"We are diving into the deep end of the pool of the hospitality business," United Company President and Chief Operating Officer Martin Kent told commissioners. " ... We saw an opportunity as you probably have heard, Jim McGlothlin, my CEO, working with Clyde Stacy, an opportunity to rehabilitate the Bristol Mall. It's outside the box."
Kent pointed out less than one fifth of the 500,000-square-foot facility would house the casino.
"The majority would be conference and convention space, hotel space, shops, restaurants, things we don't currently have in our region," he stressed. "We very much see the benefit of the Tri-Cities and we want to see the Tri-Cities grow."
The project, Kent noted, could initially create 2,000 jobs and up to 3,000 jobs with three million visitors by year five. He described a minimum capital investment of at least $200 million.
"We believe these numbers are conservative," Kent said. "I know that sounds a little bit crazy. The salaries alone, we believe, will exceed those in our area."
Kent said five southern states, including Virginia and Tennessee, currently don't allow Class 3 gaming, but both Virginia and Tennessee have lotteries plus other forms of betting.
Kent pledged the casino project promoters would help with new flight recruitment.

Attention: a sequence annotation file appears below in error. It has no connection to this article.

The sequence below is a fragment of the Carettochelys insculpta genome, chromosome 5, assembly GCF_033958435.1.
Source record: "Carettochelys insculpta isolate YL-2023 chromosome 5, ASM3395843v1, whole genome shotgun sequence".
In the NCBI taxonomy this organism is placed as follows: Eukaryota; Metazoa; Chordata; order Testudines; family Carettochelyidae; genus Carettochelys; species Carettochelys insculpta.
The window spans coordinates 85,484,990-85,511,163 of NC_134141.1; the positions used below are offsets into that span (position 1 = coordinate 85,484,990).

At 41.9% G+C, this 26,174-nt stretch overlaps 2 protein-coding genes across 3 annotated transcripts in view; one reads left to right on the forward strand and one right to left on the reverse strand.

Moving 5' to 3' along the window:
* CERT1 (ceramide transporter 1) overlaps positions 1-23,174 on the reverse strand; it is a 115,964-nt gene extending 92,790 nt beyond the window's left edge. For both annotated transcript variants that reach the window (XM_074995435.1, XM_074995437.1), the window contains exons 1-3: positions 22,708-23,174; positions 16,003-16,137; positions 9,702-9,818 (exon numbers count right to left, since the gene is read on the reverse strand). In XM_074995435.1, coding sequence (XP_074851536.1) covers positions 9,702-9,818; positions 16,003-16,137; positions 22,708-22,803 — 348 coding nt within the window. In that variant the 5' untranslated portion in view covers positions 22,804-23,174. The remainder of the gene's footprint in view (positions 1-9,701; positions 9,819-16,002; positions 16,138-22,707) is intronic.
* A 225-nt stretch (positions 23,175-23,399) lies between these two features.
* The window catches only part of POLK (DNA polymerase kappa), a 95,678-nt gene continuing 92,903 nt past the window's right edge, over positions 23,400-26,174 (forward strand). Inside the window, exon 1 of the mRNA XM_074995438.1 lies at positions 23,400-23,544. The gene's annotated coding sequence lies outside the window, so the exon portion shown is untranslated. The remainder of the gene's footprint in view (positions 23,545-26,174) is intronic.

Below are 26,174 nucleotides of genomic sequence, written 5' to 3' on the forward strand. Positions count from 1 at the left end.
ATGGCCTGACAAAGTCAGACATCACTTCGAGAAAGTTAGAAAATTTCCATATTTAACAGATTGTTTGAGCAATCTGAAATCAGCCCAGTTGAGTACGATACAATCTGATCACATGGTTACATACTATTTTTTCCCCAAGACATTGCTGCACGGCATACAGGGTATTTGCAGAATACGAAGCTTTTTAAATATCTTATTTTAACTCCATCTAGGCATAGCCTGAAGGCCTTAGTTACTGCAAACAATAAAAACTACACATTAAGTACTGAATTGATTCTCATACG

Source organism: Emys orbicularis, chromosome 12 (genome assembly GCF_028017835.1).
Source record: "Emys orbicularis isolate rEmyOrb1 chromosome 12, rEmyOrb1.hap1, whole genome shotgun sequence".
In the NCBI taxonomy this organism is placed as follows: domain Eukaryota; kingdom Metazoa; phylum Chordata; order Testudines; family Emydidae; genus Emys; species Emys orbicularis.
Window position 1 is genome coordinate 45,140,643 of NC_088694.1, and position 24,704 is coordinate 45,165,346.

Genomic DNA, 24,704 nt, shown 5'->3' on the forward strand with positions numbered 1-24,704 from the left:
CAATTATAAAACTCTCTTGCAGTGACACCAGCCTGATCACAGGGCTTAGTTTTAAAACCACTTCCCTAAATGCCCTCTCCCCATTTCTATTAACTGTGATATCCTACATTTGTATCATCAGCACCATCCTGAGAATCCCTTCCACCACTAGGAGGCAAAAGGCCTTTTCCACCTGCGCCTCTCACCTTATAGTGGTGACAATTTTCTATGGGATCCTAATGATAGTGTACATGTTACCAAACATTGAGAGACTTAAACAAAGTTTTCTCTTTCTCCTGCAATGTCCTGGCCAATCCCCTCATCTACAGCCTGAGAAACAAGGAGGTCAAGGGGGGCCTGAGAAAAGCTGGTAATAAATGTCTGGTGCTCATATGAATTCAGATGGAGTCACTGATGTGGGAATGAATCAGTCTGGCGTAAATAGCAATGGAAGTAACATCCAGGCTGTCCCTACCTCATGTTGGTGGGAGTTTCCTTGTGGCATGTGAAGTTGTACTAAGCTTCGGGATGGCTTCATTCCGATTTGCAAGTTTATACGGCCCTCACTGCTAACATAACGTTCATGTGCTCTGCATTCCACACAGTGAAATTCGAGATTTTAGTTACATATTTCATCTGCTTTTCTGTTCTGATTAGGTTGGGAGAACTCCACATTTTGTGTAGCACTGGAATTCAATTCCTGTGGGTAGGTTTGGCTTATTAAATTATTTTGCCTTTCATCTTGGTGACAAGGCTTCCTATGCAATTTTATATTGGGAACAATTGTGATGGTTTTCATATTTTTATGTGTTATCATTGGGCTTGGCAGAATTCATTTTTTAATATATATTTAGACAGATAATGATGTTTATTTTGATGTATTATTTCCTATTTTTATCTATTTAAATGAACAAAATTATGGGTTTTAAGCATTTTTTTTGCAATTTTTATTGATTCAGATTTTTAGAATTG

"We will pursue hiring as many off-duty police officers as we can because we are serious about the issue of security," Kent promised.
Employees inside the facility, Kent added, will promote the region.
The timeline for the project is this: A Virginia Joint Legislative Audit and Review Commission is expected to issue a fiscal impact report by early to mid-November. Then a referendum would be held, once Bristol, Virginia, City Council endorses it, between July 1, 2020, and Jan. 1, 2021.
A discussion ensued about how the project could impact general aviation at Tri-Cities Airport.
"We're sending people out on gambling junkets," Mike Lloyd, operations/maintenance manager at Tri-City Aviation, said.
Airport Executive Director Gene Cossey weighed in: "Anything like this when you bring an attraction in, it will generate more business for the airport. That's always a positive thing. We want more people traveling in and out of the region."